Mill was also adept in analyzing the women’s social movement’s potential for attaining favorable results in Britain of his time. He duly accounted for the advance made by organized protest for extending parliamentary suffrage to women, which was gaining towards its collective and international momentum (Mill in Gray 484). However, in Mill’s opinion, the conditions, which enslaved women, such as the use of sentiments, poor education, religion and fear, were so strong that he was led to the conviction that there was little possibility for women to rebel collectively, unlike other oppressed classes, due to deeply inlaid structural presuppositions (ibid. 480).
Mill commented on the constructedness of the female image, quite similarly to contemporary feminists. Social customs, apart from legal inequality, according to Mill, created the fake ideal of the female character of submission, self-denial and abnegation. Women were seen as having no life besides that of their husband and their children, leaving their minds at an underdeveloped stage, since the only value they were taught to nourish was that of physical attractiveness. For Mill, the inherent “disability” of women and their exclusion from competition is mainly ascribed to the support of laws and institutions. There is one exceptional case provided by Mill, as an example, that of royalty, in which lineage and social status and not sex play a decisive role. Only in this case women were allowed to stand out as skilled performers in politics and government (ibid. 490). In all other instances, however, women in nineteenth-century England were paradoxically excluded from positions of power and subjected to numerous disabilities by both legislation and social institutions, which Mill considered to be a relic of an old world (ibid. 491). Mill placed his firm belief in social progress, similarly to other Victorians, living in an age of great social transformations and the Industrial Revolution, which was to provide the necessary conditions for female emancipation in the future.
Discussing the present subjection of women, however, Mill commented that it was made most explicit within the private domain of the family i.e. of marriage as an institution. Marriage in Victorian England was generally arranged with the forceful contribution of the father of the girl and the church. After getting married, a woman assumed the role of a mere servant and had no right to attain any property. What is seen by Mill as an outrageous injustice is the fact that legislature itself gave husbands the position of sovereign in marriage. In case a wife murdered her husband, it was not surprising that the crime was called “petty treason” compared to “high treason”, the former of which provided for even more severe punishment. The legal position of women in Victorian England, Mill concludes, was worse than that of slaves (Mill in Gray 503). The reason for such a condition is seen in the fact that no slave could hold such attachment to his master to the extent to which a wife devoted every minute of her life to her husband. She had no right to escape from him, even if he turned out to be a brutal tyrant, nor had any legal rights over her children after the husband’s death (ibid. 504). Mann and Spinner-Halev (12) comment on Mill’s comparison of marriage to a form of bondage akin to contemporary radical feminists. Similarly, Keith Burgess-Jackson (72 cited in Mann and Spinner-Halev 2) considers Mill’s views on the social and legal status of women more in line with contemporary radical than liberal feminists. Mill’s idea of marriage, in general, is quite modern, as he suggested that marriage should be made to resemble a business contract on a voluntary basis in which there would be a division of powers of both parties in their special “department” (Mill in Gray 512-513), similarly to the contemporary idea of the egalitarian family in sociology. Joint property and separate interest in financial matters are further advocated by him as a solution to economic dependence, together with the need for a complete legal reform in family legislation. Nevertheless, the liberation of women for him meant not only economic independence and legal equality, but also a reform in education, social customs, and in the entire nature of the relationship between the spouses, showing greater respect for individual needs, mutual understanding and friendship.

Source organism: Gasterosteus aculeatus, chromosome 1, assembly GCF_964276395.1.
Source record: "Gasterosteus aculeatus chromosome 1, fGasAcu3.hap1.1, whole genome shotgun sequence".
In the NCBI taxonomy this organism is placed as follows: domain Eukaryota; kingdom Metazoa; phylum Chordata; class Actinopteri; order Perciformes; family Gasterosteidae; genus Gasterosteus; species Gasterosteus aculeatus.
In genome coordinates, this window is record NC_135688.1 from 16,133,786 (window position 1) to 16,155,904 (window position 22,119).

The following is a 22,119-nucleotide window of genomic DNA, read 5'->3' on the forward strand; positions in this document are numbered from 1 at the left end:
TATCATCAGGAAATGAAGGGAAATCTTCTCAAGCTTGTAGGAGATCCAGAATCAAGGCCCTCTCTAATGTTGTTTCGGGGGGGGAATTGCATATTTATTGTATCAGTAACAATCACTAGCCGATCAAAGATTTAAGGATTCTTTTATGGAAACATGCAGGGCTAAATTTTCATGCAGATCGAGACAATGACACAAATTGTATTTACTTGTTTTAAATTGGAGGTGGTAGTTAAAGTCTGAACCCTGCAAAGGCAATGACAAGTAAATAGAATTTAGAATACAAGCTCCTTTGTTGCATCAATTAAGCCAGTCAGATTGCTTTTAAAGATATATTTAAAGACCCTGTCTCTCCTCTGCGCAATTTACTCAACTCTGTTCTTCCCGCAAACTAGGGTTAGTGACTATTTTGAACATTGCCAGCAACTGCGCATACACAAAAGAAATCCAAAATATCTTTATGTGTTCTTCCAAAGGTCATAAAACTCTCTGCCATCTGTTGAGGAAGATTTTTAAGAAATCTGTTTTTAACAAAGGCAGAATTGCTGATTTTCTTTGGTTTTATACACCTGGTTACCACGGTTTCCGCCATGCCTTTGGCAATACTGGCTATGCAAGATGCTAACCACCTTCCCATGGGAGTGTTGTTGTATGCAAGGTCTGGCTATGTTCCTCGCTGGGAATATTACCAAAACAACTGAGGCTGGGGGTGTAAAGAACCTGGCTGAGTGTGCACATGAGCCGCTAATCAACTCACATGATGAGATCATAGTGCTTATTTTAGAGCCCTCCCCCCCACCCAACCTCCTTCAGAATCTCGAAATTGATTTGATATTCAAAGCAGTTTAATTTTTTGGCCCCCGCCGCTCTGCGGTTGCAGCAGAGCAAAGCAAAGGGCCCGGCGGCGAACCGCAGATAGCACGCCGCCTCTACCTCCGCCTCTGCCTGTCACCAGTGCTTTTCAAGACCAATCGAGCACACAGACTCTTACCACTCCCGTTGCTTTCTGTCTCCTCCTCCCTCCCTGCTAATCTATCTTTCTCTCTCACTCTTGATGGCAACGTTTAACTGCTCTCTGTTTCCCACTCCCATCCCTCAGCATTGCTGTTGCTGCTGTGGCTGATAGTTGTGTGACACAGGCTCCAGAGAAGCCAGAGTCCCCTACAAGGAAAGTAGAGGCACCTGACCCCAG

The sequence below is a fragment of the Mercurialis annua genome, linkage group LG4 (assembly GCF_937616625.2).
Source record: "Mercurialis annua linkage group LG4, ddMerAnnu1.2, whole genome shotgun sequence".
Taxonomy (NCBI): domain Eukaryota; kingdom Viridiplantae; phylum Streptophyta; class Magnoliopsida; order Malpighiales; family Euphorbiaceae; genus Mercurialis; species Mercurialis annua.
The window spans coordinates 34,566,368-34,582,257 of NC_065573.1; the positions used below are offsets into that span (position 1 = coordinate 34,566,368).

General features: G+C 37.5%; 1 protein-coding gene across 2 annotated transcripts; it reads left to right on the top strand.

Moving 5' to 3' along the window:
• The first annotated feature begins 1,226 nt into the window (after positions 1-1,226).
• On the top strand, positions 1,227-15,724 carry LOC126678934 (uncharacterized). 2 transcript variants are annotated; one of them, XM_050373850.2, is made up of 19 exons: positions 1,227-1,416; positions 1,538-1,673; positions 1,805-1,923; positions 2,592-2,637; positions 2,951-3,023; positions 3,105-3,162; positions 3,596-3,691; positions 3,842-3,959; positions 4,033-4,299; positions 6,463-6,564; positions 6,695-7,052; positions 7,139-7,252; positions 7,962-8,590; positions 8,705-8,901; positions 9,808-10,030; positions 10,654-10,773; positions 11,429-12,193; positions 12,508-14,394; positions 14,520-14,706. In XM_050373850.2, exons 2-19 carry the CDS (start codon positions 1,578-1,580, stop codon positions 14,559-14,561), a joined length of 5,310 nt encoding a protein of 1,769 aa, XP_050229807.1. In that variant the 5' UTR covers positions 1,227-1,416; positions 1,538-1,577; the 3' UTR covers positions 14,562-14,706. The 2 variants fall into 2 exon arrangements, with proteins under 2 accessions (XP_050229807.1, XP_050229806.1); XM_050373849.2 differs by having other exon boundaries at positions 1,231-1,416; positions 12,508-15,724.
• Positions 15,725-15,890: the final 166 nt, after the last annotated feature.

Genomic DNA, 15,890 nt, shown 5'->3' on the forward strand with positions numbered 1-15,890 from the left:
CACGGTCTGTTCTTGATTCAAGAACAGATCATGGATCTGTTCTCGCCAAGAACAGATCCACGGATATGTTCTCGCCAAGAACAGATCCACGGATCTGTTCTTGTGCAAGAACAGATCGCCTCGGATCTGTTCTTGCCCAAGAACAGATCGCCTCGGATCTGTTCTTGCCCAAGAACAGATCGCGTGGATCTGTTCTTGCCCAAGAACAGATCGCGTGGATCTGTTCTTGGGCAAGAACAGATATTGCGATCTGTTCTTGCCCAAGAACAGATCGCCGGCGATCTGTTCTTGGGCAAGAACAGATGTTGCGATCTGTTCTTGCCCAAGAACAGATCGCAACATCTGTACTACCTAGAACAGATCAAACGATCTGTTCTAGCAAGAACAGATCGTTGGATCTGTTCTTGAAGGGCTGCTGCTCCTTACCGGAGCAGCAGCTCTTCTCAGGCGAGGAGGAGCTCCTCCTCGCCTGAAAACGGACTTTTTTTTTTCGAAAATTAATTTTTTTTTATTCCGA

Mill’s ideas on the wielding of patriarchal power and the need of social reform to guarantee gender equality were extremely radical for his time and provoked different responses with audiences and critics. A reviewer of The Subjection of Women, for example, accused him of imagining himself of playing a moralizing and enlightening role of extremely unpopular ideas (Robson xix). Another contemporary of Mill, however, John Morley, reflected on the grandeur of Mill’s ideas and on the value of his “moral thoroughness” in the following way: “The value of this wise and virtuous mixture of boldness with tolerance, of courageous speech with courageous reserve has been enormous” (cited in Robson xix). For Mill’s contemporaries, undertaking the defense of women’s rights both in writing and in policy making was an extremely bold act, indeed, to the success of which only testifies the popularity of the ideas that his last book, The Subjection of Women, managed to create and challenge well-established dominant positions within the social structure of Victorian society.